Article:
NOT QUITE SHANGRI-LA
BHUTAN’S PERSECUTION OF ITS NEPALI-SPEAKING MINORITY, LHOTSHAMPA, TELLS A DIFFERENT STORY ABOUT THE HIMALAYAN IDYLL
The Himalayan nation of Bhutan, often described as a “Shangrila” where happiness is equated to wealth, is holding elections this week. But the Lhotshampa people, brutally driven out of the small kingdom in the 1990s, won’t be voting.
The Nepali-speaking Lhotshampa were branded as immigrants and stripped of citizenship rights when the then-king introduced a “One Nation, One People” policy in 1985.
The edict made following the customs of the Buddhist majority mandatory, including wearing their traditional dress, and speaking Nepali was banned.
Those who resisted where labelled “antinationals,” arrested and subjected to brutal treatment including rape and torture, according to Amnesty International.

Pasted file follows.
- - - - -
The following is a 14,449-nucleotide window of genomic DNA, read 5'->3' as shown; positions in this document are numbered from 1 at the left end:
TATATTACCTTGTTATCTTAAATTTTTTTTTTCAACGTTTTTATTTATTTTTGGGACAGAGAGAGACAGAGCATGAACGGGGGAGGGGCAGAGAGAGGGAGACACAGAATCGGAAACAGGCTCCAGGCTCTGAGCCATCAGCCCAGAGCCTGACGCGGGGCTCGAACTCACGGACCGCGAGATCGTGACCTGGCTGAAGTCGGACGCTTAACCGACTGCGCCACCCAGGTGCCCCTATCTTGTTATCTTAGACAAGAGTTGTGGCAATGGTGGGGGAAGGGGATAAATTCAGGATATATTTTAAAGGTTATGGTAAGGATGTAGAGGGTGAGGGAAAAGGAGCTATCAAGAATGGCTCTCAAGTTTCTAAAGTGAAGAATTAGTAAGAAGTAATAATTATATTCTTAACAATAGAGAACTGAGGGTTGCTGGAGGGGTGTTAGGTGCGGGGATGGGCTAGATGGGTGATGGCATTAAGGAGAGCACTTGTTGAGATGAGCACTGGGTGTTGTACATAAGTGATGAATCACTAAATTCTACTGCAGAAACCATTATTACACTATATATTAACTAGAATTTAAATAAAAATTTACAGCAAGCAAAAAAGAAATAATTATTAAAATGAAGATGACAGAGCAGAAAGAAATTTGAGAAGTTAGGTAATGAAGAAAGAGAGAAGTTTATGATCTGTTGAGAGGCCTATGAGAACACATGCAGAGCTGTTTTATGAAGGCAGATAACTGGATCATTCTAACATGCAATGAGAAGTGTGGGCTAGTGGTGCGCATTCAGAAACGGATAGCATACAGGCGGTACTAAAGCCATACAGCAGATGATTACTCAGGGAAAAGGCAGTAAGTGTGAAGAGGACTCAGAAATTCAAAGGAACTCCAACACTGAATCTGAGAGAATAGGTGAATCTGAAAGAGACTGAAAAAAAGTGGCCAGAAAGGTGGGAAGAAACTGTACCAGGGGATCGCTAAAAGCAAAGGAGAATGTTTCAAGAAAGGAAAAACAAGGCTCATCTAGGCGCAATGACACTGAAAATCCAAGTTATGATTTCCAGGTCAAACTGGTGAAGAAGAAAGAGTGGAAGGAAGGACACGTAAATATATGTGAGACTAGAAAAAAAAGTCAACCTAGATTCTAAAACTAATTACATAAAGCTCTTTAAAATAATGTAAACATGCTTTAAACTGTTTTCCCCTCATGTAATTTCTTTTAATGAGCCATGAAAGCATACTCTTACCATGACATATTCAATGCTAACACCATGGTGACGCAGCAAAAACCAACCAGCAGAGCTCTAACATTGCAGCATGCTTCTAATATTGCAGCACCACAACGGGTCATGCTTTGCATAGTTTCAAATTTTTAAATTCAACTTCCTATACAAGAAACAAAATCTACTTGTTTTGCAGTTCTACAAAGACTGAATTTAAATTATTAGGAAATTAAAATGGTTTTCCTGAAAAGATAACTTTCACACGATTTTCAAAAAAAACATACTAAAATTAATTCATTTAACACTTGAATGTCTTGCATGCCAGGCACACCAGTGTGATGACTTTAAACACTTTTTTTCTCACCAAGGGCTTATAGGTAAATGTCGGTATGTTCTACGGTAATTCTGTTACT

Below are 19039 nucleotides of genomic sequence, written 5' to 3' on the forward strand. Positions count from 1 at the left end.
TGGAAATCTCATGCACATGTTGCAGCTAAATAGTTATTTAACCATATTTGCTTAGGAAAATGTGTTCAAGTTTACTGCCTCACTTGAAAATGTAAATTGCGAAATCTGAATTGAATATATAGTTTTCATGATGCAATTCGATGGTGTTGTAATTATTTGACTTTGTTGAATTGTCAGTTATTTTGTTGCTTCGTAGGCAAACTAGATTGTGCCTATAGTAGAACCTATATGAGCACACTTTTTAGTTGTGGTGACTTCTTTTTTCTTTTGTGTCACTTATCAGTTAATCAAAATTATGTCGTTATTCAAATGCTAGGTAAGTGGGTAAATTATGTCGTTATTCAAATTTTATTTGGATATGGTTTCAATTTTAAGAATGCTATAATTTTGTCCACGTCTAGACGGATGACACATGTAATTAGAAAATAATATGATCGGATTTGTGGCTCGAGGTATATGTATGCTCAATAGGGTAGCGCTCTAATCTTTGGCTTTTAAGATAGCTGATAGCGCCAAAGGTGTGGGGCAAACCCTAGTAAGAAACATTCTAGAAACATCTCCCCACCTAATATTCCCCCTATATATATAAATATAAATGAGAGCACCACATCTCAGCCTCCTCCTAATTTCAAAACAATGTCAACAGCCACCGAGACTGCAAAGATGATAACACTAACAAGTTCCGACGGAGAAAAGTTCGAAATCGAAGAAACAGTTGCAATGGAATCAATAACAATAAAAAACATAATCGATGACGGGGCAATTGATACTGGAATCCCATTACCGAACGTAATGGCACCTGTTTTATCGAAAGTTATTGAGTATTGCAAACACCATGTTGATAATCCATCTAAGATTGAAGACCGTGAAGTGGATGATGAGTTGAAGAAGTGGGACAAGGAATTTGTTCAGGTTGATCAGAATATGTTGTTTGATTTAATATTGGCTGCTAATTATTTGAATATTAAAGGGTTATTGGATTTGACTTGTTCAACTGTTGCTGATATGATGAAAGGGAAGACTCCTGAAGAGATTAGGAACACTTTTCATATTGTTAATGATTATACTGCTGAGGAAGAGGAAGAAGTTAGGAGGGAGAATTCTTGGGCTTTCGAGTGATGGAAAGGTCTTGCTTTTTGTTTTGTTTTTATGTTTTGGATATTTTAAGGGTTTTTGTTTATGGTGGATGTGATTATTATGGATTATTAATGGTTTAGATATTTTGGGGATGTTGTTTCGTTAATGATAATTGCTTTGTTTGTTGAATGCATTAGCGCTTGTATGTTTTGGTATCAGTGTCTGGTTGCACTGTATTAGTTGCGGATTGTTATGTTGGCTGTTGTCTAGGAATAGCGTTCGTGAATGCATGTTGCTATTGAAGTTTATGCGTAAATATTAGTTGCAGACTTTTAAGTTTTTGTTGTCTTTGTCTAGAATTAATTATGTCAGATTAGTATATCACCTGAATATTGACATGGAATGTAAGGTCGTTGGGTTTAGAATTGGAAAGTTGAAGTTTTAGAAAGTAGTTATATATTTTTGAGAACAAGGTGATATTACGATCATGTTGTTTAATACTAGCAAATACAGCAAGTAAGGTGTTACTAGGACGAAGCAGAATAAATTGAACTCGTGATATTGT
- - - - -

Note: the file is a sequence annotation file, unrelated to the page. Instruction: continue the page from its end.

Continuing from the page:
The security forces made detainees sign declarations saying they would leave
Bhutan voluntarily as a condition of their release.
Some 100,000 — one sixth of Bhutan’s population — fled, ending up in refugee camps in eastern Nepal.
One man who left Bhutan is Bhumpa Rai, who was serving as a royal doctor when the king’s edict was promulgated.
“They humiliated us... they said that we are not Bhutanese and chased me and my people from the country,” Rai said.
The king offered him protection from the Draconian rules,
Some 100,000 Lhotshampa — one sixth of Bhutan’s population — fled the kingdom, ending up in refugee camps in eastern Nepal.